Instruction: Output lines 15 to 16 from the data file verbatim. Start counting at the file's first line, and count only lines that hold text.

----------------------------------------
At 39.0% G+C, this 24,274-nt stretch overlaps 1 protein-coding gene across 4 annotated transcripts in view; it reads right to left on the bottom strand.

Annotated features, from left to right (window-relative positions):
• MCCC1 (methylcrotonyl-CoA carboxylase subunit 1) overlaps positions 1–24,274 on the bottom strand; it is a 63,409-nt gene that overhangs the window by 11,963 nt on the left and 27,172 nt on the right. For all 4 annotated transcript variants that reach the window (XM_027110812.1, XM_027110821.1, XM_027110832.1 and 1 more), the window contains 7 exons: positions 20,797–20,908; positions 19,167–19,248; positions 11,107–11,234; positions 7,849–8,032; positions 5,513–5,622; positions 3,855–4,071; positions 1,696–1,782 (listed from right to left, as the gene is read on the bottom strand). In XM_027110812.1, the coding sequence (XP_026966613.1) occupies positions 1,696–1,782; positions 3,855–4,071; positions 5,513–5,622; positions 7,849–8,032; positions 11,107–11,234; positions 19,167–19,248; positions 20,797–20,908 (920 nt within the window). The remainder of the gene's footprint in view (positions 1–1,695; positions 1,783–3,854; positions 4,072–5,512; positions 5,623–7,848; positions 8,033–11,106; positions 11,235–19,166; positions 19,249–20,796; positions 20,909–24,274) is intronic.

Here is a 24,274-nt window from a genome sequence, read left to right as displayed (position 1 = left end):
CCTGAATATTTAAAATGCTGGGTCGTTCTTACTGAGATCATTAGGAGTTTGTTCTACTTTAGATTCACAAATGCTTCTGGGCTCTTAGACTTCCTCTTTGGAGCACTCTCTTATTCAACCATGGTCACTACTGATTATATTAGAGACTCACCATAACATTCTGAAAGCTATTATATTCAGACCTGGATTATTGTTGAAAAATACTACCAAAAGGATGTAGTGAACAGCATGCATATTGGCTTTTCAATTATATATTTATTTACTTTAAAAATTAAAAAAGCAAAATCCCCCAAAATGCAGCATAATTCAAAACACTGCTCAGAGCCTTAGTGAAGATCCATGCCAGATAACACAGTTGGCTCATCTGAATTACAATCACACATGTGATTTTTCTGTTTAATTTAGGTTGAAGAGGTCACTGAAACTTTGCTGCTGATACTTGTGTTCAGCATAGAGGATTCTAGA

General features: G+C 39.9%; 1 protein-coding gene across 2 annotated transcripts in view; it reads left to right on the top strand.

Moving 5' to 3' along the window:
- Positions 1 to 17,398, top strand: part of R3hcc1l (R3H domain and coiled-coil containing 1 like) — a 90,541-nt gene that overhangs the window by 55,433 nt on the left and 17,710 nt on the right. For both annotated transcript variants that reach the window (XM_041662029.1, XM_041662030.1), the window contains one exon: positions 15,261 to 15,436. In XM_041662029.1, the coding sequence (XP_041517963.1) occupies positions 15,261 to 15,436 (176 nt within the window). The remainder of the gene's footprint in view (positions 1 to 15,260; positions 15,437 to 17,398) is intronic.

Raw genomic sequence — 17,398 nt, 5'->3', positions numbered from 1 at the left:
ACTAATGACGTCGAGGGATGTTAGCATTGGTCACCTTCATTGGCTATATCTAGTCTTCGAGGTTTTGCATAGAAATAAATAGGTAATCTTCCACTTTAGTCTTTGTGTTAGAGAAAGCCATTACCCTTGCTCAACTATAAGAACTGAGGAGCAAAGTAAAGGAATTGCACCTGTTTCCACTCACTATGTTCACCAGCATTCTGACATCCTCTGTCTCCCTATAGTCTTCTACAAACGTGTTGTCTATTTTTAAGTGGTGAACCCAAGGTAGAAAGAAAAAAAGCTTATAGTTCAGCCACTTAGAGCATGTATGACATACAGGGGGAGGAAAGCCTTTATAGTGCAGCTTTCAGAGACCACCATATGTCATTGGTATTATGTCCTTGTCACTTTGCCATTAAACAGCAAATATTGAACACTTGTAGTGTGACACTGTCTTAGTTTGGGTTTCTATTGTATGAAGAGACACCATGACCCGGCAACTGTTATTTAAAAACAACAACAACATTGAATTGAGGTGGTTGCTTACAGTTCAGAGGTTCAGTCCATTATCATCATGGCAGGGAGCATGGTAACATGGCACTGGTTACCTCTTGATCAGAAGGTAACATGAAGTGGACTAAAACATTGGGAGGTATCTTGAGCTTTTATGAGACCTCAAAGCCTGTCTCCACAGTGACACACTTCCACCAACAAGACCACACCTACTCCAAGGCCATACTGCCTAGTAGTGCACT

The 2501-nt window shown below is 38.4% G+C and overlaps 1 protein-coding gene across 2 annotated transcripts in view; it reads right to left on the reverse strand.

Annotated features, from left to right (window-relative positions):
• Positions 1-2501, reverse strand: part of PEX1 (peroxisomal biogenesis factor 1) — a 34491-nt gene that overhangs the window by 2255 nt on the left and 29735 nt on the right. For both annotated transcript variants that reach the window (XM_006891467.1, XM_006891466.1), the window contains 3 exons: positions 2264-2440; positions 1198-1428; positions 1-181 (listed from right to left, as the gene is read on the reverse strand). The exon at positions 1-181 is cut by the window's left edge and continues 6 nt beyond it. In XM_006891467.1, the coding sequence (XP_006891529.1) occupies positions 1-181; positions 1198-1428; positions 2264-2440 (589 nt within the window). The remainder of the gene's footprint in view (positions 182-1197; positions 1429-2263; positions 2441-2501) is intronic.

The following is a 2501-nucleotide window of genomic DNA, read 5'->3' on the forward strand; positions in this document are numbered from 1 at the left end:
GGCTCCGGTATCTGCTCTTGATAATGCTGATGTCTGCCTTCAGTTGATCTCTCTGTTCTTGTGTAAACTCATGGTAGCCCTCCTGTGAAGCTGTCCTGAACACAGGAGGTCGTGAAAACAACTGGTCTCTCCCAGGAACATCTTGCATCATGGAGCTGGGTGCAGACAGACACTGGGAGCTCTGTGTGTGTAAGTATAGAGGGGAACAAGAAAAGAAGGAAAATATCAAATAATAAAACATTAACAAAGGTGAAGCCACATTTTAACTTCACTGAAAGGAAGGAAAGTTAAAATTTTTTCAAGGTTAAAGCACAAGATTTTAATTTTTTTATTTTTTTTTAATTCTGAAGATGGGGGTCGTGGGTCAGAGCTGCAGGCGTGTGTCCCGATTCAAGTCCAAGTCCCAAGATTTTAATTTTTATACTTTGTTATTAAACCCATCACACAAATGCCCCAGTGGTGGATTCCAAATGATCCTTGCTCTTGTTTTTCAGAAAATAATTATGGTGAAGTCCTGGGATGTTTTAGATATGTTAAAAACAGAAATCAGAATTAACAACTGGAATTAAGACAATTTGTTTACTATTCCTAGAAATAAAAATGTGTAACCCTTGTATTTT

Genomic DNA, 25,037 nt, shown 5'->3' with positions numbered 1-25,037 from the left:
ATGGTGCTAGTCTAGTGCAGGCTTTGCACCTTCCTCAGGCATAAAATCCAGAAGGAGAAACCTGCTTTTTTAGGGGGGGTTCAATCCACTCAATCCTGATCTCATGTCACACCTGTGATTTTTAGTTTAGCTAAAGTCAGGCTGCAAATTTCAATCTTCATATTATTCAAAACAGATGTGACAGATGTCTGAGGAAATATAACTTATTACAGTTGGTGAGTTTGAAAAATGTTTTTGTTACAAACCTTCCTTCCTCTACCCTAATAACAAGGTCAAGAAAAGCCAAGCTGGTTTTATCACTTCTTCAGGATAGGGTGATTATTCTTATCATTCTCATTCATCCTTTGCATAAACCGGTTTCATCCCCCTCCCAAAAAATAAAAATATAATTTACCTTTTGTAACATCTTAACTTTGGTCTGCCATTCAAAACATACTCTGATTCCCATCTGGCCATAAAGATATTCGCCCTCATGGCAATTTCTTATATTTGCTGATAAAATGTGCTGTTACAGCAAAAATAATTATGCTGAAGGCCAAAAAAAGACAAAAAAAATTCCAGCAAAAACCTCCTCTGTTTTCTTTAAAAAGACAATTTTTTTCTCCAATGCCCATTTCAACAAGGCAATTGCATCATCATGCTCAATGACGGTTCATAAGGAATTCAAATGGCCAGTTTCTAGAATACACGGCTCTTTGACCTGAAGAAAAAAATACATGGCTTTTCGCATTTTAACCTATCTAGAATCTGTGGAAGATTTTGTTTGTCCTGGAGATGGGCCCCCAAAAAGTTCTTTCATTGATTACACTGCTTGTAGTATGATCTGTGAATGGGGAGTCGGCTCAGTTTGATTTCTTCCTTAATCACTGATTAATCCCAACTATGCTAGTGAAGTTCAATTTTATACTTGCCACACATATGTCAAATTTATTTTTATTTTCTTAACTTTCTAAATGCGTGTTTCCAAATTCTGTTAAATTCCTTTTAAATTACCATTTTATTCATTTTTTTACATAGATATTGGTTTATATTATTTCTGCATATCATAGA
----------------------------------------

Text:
GGCTCCGGTATCTGCTCTTGATAATGCTGATGTCTGCCTTCAGTTGATCTCTCTGTTCTTGTGTAAACTCATGGTAGCCCTCCTGTGAAGCTGTCCTGAACACAGGAGGTCGTGAAAACAACTGGTCTCTCCCAGGAACATCTTGCATCATGGAGCTGGGTGCAGACAGACACTGGGAGCTCTGTGTGTGTAAGTATAGAGGGGAACAAGAAAAGAAGGAAAATATCAAATAATAAAACATTAACAAAGGTGAAGCCACATTTTAACTTCACTGAAAGGAAGGAAAGTTAAAATTTTTTCAAGGTTAAAGCACAAGATTTTAATTTTTTTATTTTTTTTTAATTCTGAAGATGGGGGTCGTGGGTCAGAGCTGCAGGCGTGTGTCCCGATTCAAGTCCAAGTCCCAAGATTTTAATTTTTATACTTTGTTATTAAACCCATCACACAAATGCCCCAGTGGTGGATTCCAAATGATCCTTGCTCTTGTTTTTCAGAAAATAATTATGGTGAAGTCCTGGGATGTTTTAGATATGTTAAAAACAGAAATCAGAATTAACAACTGGAATTAAGACAATTTGTTTACTATTCCTAGAAATAAAAATGTGTAACCCTTGTATTTT

Genomic DNA, 25,037 nt, shown 5'->3' with positions numbered 1-25,037 from the left: